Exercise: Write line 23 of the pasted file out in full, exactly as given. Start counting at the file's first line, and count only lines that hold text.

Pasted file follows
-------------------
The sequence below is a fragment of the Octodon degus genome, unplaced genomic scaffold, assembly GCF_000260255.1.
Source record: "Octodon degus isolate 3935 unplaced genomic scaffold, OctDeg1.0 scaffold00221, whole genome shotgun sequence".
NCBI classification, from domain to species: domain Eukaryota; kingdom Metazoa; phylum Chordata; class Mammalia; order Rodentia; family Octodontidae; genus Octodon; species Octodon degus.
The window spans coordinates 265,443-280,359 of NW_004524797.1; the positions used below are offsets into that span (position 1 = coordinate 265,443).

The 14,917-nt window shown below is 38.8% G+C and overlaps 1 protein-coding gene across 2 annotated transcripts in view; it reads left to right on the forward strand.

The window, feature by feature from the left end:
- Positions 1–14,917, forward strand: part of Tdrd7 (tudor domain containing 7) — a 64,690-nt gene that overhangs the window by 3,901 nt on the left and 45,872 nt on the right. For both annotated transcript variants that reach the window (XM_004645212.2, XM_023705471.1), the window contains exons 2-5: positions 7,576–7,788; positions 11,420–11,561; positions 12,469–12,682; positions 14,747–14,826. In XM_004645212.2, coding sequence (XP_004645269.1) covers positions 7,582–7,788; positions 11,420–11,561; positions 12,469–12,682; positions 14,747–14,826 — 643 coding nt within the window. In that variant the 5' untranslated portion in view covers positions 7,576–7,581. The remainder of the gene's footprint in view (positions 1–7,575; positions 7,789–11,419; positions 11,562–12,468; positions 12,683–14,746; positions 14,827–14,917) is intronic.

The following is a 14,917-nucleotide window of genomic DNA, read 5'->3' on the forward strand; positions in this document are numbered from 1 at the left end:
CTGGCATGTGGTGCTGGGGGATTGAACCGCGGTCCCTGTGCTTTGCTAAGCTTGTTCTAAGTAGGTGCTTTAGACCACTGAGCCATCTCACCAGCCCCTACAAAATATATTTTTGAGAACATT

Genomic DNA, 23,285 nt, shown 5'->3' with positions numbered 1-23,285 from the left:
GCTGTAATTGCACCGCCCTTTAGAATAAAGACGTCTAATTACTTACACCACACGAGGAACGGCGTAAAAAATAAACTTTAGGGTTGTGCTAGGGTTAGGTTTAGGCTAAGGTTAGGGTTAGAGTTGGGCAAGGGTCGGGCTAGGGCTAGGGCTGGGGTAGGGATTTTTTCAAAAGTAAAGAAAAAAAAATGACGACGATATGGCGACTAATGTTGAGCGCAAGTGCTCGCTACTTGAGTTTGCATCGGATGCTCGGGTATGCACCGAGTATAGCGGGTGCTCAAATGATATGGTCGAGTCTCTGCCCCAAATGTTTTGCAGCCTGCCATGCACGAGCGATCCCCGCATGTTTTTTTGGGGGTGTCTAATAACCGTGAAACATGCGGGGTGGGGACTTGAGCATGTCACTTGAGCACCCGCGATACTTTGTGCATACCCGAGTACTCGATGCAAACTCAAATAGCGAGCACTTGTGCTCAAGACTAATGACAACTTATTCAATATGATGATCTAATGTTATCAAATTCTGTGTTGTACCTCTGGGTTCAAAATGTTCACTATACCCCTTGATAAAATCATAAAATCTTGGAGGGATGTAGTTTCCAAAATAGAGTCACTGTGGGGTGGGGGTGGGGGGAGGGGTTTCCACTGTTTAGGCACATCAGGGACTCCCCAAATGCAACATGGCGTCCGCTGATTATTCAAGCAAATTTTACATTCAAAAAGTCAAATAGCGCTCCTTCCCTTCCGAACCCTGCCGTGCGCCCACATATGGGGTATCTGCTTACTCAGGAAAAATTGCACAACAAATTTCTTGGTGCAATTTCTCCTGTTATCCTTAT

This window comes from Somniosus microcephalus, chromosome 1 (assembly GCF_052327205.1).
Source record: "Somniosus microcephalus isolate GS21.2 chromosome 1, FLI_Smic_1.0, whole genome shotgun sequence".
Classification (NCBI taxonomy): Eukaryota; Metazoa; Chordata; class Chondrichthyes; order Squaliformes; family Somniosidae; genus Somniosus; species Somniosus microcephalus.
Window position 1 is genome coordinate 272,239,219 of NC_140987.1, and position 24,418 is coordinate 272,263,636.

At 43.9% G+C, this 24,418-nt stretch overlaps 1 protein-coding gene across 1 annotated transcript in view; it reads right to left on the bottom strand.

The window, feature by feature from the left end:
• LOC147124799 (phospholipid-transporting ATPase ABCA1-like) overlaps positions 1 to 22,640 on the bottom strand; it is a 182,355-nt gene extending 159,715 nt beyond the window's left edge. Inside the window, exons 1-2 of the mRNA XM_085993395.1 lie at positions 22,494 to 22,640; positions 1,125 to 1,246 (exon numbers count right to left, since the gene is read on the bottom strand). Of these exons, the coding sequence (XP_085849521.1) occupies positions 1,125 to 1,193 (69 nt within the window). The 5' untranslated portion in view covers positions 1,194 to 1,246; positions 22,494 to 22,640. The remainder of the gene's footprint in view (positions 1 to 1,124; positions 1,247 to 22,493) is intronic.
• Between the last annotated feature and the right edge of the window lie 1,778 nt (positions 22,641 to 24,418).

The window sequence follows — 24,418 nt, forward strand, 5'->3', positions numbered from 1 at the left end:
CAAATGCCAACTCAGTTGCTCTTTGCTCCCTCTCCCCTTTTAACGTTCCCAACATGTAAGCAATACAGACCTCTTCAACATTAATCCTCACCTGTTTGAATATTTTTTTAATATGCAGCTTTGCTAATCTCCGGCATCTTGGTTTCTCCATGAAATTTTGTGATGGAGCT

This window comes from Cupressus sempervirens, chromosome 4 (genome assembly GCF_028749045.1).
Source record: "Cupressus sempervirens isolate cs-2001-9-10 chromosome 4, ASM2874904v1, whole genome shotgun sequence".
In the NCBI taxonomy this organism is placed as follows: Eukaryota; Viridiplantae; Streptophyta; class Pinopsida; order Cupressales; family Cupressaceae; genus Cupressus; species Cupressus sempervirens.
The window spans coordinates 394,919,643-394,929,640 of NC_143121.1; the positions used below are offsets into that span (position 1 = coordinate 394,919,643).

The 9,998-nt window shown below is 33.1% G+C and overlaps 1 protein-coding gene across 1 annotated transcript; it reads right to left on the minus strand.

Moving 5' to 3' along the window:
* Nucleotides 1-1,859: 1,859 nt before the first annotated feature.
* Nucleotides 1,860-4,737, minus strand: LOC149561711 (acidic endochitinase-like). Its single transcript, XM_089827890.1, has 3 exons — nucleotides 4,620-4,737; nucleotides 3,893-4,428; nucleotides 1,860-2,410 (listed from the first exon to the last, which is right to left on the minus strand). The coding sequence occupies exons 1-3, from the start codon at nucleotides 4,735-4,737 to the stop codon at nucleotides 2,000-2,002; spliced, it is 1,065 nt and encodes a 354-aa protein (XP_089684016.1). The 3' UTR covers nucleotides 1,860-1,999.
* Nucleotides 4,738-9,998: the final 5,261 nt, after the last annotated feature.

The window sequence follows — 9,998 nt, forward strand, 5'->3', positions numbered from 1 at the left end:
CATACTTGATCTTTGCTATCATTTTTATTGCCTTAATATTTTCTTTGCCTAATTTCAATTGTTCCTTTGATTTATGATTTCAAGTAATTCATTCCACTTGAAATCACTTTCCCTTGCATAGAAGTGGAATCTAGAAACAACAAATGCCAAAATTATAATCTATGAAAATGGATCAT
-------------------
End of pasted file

Source record: "Cupressus sempervirens isolate cs-2001-9-10 chromosome 4, ASM2874904v1, whole genome shotgun sequence".